Torsten Hattenkerl – Allmineral
Text: David Sitter
Language: German, English
Ed: Marta Pohlmann-Kryszkiewicz
Design: Luise Bartels
Basic elements of globalized working and living environments processed photographically:
An artistic study of the situation of everyday things using the example of production sites scattered around the world with machines from the company allmineral and, in addition, a photo atlas of late modern living conditions.
For eleven years, the photographer Torsten Hattenkerl has traveled to production sites scattered around the world where machines from the company allmineral, specialists in the processing of gravel, sand, coal and ore, are in operation.
With his ethnographic-biographical and artistic-documentary perspective on the one hand, Hattenkerl traces visible structures and characteristics in a sober and at the same time sensitive and empathetic way, and with his photographs captures the interdependencies of working and living conditions, natural and artistic landscapes, leisure and leisure activities of the workplaces, the mechanical and the cultural technology, which flow together in companies like allmineral. He shows us harsh landscapes on the fringes of urban civilization, which are also the places of origin of the resources and thus also inevitably the embeddedness of the machinery and the processes encroaching on the landscape and the soil, because almost every natural landscape has already been cultivated for a long time and that even far away from the big cities.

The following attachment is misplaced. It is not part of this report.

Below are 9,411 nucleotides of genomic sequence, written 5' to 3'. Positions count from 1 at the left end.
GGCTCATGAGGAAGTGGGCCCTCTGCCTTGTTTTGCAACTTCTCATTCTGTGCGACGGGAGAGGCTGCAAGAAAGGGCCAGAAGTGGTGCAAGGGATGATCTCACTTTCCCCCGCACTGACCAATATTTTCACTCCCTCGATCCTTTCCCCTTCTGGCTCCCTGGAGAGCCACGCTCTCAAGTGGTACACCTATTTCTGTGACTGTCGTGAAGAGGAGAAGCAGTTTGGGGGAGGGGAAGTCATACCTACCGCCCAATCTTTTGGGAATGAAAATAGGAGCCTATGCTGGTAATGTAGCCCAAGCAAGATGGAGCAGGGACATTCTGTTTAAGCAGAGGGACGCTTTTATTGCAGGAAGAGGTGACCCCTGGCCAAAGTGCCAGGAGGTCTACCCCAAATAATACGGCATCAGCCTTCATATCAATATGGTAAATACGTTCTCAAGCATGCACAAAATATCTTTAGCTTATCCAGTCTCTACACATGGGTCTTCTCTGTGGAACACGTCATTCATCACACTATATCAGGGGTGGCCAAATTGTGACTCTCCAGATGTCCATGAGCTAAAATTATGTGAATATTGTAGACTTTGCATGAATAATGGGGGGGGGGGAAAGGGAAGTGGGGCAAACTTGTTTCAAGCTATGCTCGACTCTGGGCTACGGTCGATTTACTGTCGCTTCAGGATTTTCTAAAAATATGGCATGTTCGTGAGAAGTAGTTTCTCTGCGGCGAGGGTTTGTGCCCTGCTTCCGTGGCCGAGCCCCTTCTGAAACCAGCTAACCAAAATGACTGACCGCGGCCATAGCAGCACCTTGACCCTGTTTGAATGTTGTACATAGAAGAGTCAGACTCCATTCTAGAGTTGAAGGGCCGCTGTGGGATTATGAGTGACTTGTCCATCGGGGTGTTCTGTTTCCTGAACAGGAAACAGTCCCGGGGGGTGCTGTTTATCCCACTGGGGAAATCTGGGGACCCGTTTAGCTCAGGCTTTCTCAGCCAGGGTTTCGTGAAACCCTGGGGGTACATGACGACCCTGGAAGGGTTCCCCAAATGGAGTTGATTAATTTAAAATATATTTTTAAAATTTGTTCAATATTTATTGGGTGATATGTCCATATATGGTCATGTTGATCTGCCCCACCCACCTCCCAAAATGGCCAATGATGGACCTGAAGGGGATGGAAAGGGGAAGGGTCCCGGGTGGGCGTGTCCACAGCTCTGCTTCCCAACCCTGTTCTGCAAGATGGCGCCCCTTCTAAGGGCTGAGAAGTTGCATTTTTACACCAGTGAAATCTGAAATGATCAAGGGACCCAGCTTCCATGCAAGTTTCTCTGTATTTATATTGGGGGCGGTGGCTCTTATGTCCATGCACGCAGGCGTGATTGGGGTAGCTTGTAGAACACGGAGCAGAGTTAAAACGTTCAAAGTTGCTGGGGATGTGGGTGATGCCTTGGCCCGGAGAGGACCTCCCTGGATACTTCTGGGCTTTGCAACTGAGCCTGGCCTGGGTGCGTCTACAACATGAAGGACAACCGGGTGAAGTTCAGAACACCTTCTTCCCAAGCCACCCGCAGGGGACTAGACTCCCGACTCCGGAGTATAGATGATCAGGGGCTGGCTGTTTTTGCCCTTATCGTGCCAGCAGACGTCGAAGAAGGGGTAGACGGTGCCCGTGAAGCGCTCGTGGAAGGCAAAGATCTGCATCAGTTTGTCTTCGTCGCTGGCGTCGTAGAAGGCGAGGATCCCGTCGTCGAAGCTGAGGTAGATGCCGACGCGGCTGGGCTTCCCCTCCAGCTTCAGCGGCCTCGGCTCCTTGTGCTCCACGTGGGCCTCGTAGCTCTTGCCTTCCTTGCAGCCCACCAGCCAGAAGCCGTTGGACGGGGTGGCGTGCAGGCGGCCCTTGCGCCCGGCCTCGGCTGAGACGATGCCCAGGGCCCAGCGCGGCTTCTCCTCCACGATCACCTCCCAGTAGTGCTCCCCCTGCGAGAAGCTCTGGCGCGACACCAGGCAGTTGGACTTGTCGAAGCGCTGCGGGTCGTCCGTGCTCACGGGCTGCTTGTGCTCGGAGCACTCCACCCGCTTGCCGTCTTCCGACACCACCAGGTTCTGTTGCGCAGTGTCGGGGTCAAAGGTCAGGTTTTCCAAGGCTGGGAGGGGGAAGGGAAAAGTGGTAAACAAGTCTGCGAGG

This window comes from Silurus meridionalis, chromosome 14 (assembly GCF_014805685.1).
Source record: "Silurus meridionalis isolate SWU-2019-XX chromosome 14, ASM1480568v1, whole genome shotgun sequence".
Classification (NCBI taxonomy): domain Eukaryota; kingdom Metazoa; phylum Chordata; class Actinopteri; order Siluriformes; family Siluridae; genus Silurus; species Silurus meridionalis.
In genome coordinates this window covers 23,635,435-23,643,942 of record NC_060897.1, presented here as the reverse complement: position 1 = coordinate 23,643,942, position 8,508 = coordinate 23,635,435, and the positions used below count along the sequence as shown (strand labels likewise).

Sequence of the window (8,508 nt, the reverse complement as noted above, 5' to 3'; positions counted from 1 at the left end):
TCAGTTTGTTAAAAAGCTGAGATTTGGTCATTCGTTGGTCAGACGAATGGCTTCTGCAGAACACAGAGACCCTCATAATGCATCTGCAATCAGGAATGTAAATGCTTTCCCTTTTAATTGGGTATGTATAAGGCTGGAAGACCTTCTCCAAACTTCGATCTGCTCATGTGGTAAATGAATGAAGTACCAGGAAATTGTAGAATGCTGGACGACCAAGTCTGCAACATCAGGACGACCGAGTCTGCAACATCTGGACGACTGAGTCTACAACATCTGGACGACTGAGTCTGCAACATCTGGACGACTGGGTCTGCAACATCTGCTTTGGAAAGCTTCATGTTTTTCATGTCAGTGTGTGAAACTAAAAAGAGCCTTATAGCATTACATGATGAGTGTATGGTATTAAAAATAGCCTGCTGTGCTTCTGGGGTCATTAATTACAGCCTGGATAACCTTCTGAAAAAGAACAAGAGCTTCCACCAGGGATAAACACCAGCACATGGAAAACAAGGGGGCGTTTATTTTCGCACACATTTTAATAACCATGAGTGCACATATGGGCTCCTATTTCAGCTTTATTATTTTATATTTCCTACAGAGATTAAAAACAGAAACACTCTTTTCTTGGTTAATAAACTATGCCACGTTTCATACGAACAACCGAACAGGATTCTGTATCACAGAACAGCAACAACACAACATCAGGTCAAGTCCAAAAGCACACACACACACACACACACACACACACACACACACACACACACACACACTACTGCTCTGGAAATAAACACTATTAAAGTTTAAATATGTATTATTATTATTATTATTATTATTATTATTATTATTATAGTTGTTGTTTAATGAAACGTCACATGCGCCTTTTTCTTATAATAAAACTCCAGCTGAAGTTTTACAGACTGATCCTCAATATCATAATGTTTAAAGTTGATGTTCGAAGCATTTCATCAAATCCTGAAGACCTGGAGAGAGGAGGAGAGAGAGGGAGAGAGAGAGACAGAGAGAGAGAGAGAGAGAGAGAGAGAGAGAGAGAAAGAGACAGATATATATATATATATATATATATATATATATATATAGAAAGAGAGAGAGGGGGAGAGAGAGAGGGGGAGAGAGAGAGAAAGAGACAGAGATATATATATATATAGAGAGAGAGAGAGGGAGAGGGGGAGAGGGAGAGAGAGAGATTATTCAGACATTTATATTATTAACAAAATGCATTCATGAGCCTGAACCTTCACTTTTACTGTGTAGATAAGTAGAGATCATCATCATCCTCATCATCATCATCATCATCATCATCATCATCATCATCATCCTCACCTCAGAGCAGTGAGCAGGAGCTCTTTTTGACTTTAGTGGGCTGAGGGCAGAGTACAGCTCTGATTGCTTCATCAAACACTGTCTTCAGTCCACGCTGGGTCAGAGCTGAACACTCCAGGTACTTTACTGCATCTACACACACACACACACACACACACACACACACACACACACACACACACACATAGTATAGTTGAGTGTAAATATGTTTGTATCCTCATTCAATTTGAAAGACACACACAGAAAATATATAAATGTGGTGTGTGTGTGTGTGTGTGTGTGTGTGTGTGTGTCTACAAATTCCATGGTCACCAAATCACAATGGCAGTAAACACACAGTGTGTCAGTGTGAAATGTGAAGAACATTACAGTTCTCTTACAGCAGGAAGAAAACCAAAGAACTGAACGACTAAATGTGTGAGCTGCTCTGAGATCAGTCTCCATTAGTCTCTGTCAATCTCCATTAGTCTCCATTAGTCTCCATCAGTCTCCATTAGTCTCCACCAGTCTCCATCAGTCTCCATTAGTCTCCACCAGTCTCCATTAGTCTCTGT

Using the multi-layered editing methodology of the artist and art historian Marta Pohlmann-Kryszkiewicz, Hattenkerl’s work seems almost analogous to the concrete activity of the allminerals separation process, to record, collect, sort and finally to sort the premises of the factories and the natural-artificial environment around them recombine.
The texts of the book, written by the media theorist David Sittler, increasingly enter into a constructive tension and a dialogue with the images and their viewers and possibly their own experiences, since they are conceived less as image interpretations and more as an independent metaphorical textual fabric that creates a dialogical interaction with the pictures.. The book was designed by Luise Bartels.